(Table 1) Grain size, sedimentation rates and accumulation rates of ODP Hole 152-919A coarse-sand ice-rafted debris, supplement to: Krissek, Lawrence A (1999): Data Report: Mass accumulation rates and composition of Neogene ice-rafted debris, Site 919, Irminger Basin. In: Larsen, HC; Duncan, RA; Allan, JF; Brooks, K (eds.) Proceedings of the Ocean Drilling Program, Scientific Results, College Station, TX (Ocean Drilling Program), 163, 1-5


At mid- to high-latitude marine sites, ice-rafted debris (IRD) is commonly recognized as anomalously coarse-grained terrigenous material contained within a fine-grained hemipelagic or pelagic matrix (e.g., Conolly and Ewing, 1970; Ruddiman, 1977, doi:10.1130/0016-7606(1977)882.0.CO;2; Krissek, 1989, doi:10.2973/odp.proc.sr.104.114.1989; Jansen et al., 1990; Bond et al., doi:10.1038/360245a0, 1992; Krissek, 1995, doi:10.2973/odp.proc.sr.145.118.1995). The presence of such ice-rafted material is a valuable indicator of the presence of glacial ice at sea level on an adjacent continent, whereas the composition of the IRD can often be used to identify the location of the source area (e.g., Goldschmidt, 1995, doi:10.1016/0025-3227(95)00098-J).Because the amount of core recovered during Leg 163 was very limited, this shore-based, postcruise study focuses on materials recovered at a nearby site during Leg 152. In particular, this study examines sediments recovered at Site 919; these sediments were described as containing a significant ice-rafted component in the Leg 152 Initial Reports volume (Larsen, Saunders, Clift, et al., 1994, doi:10.2973/odp.proc.ir.152.1994). In this study, the sedimentary section from Site 919 has been examined with the goal of providing a detailed history of glaciations on Greenland and other landmasses adjacent to the Norwegian-Greenland Sea; this history ultimately will be calibrated using an oxygen isotope stratigraphy (Flower, 1998, doi:10.2973/odp.proc.sr.152.219.1998), although that calibration has not been completed at this time. Because ice-core studies of the Greenland Ice Sheet (GIS) have shown that the GIS changed dramatically, and in some cases extremely rapidly, during at least the last interglacial stage (GRIP Members, 1993, doi:10.1038/364203a0), a detailed IRD record from the Southeast Greenland margin should provide insight into the longer term behavior of this sensitive component of the Northern Hemisphere climate system.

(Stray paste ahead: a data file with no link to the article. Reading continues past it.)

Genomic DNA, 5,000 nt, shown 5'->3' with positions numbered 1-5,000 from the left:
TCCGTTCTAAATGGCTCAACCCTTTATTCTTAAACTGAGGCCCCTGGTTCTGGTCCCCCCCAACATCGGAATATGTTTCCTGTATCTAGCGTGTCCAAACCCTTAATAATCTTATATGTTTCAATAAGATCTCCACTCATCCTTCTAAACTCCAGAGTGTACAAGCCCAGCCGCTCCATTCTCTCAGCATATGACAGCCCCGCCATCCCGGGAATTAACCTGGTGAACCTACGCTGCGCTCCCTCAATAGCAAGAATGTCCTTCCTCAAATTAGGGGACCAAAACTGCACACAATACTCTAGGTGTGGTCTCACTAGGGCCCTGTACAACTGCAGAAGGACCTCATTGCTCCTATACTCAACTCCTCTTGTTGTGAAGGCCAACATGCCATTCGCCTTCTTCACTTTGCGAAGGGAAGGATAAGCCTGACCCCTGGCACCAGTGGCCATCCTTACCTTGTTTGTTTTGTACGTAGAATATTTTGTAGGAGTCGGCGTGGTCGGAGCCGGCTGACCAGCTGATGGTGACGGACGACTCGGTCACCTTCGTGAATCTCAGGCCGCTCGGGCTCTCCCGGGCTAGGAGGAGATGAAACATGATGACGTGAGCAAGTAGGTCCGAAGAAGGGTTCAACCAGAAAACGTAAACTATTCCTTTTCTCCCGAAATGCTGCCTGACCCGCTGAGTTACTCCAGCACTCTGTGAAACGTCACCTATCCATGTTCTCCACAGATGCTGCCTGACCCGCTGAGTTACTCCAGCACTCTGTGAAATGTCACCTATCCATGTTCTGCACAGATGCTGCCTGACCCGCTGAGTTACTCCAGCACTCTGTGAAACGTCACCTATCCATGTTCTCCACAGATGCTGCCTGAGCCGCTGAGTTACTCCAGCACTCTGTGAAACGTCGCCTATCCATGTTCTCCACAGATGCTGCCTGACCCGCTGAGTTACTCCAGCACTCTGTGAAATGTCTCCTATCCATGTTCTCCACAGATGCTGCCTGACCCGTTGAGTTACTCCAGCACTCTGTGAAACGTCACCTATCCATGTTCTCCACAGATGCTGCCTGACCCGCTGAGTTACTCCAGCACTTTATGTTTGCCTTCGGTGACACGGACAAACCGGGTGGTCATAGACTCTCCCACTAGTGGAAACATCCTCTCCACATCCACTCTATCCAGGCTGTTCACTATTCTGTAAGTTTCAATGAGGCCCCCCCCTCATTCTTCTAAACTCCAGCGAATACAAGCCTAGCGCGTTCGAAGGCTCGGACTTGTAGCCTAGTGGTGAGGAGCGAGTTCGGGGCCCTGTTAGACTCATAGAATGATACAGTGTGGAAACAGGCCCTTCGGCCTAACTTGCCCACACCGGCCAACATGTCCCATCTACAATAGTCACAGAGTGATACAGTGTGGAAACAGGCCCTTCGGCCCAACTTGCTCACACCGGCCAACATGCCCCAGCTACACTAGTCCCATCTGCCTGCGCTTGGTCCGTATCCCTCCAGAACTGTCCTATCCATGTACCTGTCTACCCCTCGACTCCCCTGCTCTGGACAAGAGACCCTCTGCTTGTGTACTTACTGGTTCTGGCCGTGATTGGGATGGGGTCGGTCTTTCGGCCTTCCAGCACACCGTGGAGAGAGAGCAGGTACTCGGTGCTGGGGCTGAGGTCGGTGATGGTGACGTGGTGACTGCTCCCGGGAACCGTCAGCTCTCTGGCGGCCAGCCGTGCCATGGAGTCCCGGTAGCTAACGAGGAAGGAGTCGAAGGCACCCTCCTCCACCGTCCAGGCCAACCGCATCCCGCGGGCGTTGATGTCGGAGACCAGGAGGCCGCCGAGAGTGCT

DOI https://doi.org/10.1594/PANGAEA.804819
Related Identifier https://doi.org/10.2973/odp.proc.sr.163.118.1999
Metadata Access https://ws.pangaea.de/oai/provider?verb=GetRecord&metadataPrefix=datacite4&identifier=oai:pangaea.de:doi:10.1594/PANGAEA.804819
Creator Krissek, Lawrence A
Publisher PANGAEA - Data Publisher for Earth & Environmental Science
Publication Year 1999
Rights Creative Commons Attribution 3.0 Unported; https://creativecommons.org/licenses/by/3.0/
OpenAccess true
Language English
Resource Type Supplementary Dataset; Dataset
Format text/tab-separated-values
Size 5129 data points
Discipline Earth System Research
Spatial Coverage (-37.460 LON, 62.670 LAT); Greenland Sea
Temporal Coverage Begin 1993-11-13T09:14:00Z
Temporal Coverage End 1993-11-14T05:45:00Z